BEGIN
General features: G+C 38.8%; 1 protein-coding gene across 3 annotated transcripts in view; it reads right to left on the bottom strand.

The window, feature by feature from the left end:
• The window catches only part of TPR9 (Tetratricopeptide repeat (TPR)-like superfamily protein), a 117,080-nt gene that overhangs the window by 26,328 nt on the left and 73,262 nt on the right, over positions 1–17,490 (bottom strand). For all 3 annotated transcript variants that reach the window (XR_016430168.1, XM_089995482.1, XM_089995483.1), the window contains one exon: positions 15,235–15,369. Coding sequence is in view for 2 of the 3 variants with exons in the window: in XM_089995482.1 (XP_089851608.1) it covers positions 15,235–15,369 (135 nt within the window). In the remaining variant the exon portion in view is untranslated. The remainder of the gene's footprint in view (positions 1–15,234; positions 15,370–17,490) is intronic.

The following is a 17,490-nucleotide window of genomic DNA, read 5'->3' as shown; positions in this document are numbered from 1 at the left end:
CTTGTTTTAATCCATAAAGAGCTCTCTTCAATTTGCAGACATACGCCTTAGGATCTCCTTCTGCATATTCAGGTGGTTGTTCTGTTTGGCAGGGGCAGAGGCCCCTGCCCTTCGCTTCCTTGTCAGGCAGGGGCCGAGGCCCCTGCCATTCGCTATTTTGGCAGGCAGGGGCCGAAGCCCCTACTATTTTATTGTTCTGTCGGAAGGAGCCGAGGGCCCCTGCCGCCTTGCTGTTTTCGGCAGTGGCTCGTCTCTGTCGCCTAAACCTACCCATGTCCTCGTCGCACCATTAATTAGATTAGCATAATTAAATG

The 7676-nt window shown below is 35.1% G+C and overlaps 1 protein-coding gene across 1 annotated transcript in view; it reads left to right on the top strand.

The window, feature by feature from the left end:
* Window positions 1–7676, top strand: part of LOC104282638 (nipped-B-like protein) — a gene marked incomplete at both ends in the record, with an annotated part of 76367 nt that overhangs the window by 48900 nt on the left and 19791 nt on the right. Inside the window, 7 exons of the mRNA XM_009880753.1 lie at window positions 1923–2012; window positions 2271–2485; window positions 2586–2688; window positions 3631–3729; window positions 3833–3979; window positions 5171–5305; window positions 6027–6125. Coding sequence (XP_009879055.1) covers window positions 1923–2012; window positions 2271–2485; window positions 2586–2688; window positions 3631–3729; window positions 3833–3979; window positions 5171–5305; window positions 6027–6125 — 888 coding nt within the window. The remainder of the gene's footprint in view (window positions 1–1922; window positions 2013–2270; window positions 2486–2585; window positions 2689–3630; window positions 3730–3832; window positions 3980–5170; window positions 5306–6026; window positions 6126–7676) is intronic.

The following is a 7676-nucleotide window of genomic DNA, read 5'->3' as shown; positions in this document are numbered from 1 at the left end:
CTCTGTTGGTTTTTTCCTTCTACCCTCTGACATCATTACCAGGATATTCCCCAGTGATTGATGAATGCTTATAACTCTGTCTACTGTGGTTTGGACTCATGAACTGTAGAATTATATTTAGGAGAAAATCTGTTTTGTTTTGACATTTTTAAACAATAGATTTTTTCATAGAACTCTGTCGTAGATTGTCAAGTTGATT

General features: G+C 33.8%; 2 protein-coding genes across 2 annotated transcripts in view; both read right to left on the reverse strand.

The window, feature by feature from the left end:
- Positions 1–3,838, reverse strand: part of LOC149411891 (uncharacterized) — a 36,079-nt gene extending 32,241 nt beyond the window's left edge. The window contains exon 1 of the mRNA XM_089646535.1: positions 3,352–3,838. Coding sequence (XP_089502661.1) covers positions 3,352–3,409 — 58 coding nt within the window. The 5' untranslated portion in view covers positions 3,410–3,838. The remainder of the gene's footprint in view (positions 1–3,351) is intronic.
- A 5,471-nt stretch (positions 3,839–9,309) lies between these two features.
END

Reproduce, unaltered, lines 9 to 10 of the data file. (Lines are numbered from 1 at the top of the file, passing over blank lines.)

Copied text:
The following is a 7676-nucleotide window of genomic DNA, read 5'->3' as shown; positions in this document are numbered from 1 at the left end:
CTCTGTTGGTTTTTTCCTTCTACCCTCTGACATCATTACCAGGATATTCCCCAGTGATTGATGAATGCTTATAACTCTGTCTACTGTGGTTTGGACTCATGAACTGTAGAATTATATTTAGGAGAAAATCTGTTTTGTTTTGACATTTTTAAACAATAGATTTTTTCATAGAACTCTGTCGTAGATTGTCAAGTTGATT